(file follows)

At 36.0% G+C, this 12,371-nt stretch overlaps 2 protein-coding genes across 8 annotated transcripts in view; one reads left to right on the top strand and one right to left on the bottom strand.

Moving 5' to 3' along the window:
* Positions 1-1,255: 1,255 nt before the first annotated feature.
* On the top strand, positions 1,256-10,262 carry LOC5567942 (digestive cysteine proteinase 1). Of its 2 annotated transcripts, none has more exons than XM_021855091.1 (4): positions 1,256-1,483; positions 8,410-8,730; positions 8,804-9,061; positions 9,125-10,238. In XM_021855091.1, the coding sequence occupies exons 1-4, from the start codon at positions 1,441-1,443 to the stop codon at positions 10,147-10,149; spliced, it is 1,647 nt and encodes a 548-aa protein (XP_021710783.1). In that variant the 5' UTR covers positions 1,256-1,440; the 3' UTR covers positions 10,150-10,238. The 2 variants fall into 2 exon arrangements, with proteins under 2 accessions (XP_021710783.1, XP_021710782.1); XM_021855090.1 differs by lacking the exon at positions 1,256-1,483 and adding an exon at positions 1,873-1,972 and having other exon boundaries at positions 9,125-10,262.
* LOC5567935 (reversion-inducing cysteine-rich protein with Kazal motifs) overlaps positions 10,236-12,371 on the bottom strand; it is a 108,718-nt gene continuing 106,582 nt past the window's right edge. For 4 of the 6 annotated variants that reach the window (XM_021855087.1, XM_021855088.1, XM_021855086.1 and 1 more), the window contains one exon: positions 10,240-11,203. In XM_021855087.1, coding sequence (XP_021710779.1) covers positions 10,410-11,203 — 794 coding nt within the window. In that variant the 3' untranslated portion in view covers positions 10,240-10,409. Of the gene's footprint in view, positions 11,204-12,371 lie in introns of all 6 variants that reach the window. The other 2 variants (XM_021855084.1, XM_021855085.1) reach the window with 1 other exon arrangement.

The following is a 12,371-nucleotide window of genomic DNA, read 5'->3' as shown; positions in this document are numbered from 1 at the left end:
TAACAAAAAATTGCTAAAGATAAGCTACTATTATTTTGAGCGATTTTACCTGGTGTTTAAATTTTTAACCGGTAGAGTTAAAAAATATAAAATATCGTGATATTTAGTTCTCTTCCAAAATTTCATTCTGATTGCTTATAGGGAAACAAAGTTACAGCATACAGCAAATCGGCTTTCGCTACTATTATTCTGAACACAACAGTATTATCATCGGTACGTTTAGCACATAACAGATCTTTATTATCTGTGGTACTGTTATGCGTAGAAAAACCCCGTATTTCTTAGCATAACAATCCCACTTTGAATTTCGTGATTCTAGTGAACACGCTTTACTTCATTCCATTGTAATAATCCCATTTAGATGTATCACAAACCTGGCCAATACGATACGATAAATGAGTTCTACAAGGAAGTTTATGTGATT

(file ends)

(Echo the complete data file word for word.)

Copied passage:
At 36.0% G+C, this 12,371-nt stretch overlaps 2 protein-coding genes across 8 annotated transcripts in view; one reads left to right on the top strand and one right to left on the bottom strand.

Moving 5' to 3' along the window:
* Positions 1-1,255: 1,255 nt before the first annotated feature.
* On the top strand, positions 1,256-10,262 carry LOC5567942 (digestive cysteine proteinase 1). Of its 2 annotated transcripts, none has more exons than XM_021855091.1 (4): positions 1,256-1,483; positions 8,410-8,730; positions 8,804-9,061; positions 9,125-10,238. In XM_021855091.1, the coding sequence occupies exons 1-4, from the start codon at positions 1,441-1,443 to the stop codon at positions 10,147-10,149; spliced, it is 1,647 nt and encodes a 548-aa protein (XP_021710783.1). In that variant the 5' UTR covers positions 1,256-1,440; the 3' UTR covers positions 10,150-10,238. The 2 variants fall into 2 exon arrangements, with proteins under 2 accessions (XP_021710783.1, XP_021710782.1); XM_021855090.1 differs by lacking the exon at positions 1,256-1,483 and adding an exon at positions 1,873-1,972 and having other exon boundaries at positions 9,125-10,262.
* LOC5567935 (reversion-inducing cysteine-rich protein with Kazal motifs) overlaps positions 10,236-12,371 on the bottom strand; it is a 108,718-nt gene continuing 106,582 nt past the window's right edge. For 4 of the 6 annotated variants that reach the window (XM_021855087.1, XM_021855088.1, XM_021855086.1 and 1 more), the window contains one exon: positions 10,240-11,203. In XM_021855087.1, coding sequence (XP_021710779.1) covers positions 10,410-11,203 — 794 coding nt within the window. In that variant the 3' untranslated portion in view covers positions 10,240-10,409. Of the gene's footprint in view, positions 11,204-12,371 lie in introns of all 6 variants that reach the window. The other 2 variants (XM_021855084.1, XM_021855085.1) reach the window with 1 other exon arrangement.

The following is a 12,371-nucleotide window of genomic DNA, read 5'->3' as shown; positions in this document are numbered from 1 at the left end:
TAACAAAAAATTGCTAAAGATAAGCTACTATTATTTTGAGCGATTTTACCTGGTGTTTAAATTTTTAACCGGTAGAGTTAAAAAATATAAAATATCGTGATATTTAGTTCTCTTCCAAAATTTCATTCTGATTGCTTATAGGGAAACAAAGTTACAGCATACAGCAAATCGGCTTTCGCTACTATTATTCTGAACACAACAGTATTATCATCGGTACGTTTAGCACATAACAGATCTTTATTATCTGTGGTACTGTTATGCGTAGAAAAACCCCGTATTTCTTAGCATAACAATCCCACTTTGAATTTCGTGATTCTAGTGAACACGCTTTACTTCATTCCATTGTAATAATCCCATTTAGATGTATCACAAACCTGGCCAATACGATACGATAAATGAGTTCTACAAGGAAGTTTATGTGATT